Comment: Enforcement and liability pending adoption of FAR clauses
Response: A FAR case has been opened to incorporate the required revisions based upon the publication of this Rule.
Comment: The Rule should address foreseeable issue concerning host nation law
Response: The Geographic Combatant Commander has legal and political staffs capable of addressing the concerns expressed in this comment.
Comment: Obligations of non-PSC prime contractors
Response: The definition of ''covered contract'' has been reworded to cover contracts for the performance of services and/or the delivery of supplies.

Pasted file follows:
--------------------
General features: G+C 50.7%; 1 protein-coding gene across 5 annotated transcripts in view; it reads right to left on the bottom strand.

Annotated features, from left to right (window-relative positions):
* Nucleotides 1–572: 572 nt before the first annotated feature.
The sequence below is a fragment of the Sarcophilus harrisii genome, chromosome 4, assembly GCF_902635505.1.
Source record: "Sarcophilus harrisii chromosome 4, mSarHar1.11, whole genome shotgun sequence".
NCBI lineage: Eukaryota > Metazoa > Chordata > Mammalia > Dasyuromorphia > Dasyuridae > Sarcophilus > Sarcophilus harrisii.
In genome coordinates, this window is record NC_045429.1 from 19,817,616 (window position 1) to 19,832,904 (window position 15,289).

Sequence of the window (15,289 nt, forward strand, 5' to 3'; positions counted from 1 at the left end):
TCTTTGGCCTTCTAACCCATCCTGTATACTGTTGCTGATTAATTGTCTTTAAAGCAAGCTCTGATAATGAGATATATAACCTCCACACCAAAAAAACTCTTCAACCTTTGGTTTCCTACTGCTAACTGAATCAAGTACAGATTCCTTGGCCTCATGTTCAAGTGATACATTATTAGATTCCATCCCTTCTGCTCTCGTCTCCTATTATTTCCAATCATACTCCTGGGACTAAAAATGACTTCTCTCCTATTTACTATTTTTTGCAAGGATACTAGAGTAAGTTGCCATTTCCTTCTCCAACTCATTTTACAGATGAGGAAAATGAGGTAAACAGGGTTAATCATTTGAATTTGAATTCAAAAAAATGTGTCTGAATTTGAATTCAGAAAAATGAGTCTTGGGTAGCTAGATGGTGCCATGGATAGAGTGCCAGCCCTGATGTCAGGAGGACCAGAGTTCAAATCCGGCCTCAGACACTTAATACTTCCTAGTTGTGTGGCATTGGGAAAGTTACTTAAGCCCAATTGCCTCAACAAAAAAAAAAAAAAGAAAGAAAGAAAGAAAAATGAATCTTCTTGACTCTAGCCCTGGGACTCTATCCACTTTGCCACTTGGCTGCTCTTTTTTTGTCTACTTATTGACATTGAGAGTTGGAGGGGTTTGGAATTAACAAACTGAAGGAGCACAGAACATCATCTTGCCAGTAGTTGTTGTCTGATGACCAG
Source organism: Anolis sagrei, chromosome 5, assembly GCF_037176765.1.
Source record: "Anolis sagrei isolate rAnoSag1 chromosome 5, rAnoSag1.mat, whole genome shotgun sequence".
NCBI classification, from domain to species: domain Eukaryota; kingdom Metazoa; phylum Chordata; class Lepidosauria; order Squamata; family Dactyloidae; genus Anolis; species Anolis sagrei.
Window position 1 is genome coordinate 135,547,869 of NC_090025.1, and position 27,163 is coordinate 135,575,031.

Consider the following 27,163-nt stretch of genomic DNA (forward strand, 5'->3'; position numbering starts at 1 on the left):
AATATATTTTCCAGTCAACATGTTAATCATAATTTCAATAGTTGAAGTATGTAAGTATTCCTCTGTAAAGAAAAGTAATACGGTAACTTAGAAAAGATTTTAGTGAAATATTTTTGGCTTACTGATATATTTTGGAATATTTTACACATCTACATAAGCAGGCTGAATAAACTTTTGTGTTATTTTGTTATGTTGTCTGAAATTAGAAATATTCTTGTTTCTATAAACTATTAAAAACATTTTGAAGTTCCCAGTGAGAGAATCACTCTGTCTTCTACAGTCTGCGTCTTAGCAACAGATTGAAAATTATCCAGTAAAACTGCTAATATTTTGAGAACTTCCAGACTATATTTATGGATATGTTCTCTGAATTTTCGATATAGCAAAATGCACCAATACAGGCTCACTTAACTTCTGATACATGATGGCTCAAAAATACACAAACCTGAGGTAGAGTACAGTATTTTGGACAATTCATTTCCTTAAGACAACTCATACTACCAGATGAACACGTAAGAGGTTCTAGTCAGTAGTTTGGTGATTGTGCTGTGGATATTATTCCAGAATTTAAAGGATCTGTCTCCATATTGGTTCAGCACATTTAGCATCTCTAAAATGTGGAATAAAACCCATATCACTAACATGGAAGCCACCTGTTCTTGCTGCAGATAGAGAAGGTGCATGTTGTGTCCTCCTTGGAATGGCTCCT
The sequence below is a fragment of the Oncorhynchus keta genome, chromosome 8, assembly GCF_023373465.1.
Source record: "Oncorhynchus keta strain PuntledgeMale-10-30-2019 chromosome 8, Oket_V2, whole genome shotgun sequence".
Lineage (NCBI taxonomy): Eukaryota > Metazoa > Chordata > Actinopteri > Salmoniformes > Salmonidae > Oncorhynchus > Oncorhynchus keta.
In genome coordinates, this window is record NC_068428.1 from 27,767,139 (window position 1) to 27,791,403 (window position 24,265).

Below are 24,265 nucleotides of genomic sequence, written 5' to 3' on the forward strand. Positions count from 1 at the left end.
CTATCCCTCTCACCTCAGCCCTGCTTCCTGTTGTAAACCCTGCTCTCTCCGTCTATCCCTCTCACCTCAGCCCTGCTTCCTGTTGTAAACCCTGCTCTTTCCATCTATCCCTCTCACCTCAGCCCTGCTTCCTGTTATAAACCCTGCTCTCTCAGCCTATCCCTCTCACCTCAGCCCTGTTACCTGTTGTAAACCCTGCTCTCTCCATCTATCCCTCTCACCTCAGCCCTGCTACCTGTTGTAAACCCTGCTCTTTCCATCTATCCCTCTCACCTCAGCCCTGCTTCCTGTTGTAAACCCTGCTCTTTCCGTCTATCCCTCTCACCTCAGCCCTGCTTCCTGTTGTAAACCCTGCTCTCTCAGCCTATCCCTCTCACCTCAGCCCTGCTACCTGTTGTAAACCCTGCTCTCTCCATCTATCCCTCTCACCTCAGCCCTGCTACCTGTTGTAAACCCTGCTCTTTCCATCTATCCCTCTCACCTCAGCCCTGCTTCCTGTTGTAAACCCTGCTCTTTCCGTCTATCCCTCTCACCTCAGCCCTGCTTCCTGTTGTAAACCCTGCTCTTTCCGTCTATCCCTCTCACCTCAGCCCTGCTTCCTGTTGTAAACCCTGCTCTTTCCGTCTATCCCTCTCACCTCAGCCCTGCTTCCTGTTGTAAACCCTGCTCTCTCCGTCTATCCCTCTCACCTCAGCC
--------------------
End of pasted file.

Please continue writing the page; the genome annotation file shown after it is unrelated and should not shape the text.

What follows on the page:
Comment: IFR applicability to contingency operations in the U.S. and distinction between ''combat operations'' and ''contingency operations''
Response: The Rule does not apply to operations within the United States. We have clarified this in the definition of ''covered contract.''
Comment: Applicability to foreign actors
Response: When applicable conditions are met, the Rule covers all companies and personnel providing private security functions, regardless of the country of registration of the company or national origin of its employees. We believe that this is already made clear by sections 159.2 (b)(1) and (2) which state the policy prescription. The Rule applies to government entities and prescribes policies for the oversight and management of PSCs and PSC personnel. The clause in section 159.2 (2)(a)(2) starting with ''specifically'' describes the conditions under which this part would apply beyond DoD, to DoS and other Federal agencies. The acquisition regulations, rather than this rule, will serve as the implementing mechanisms for PSC companies.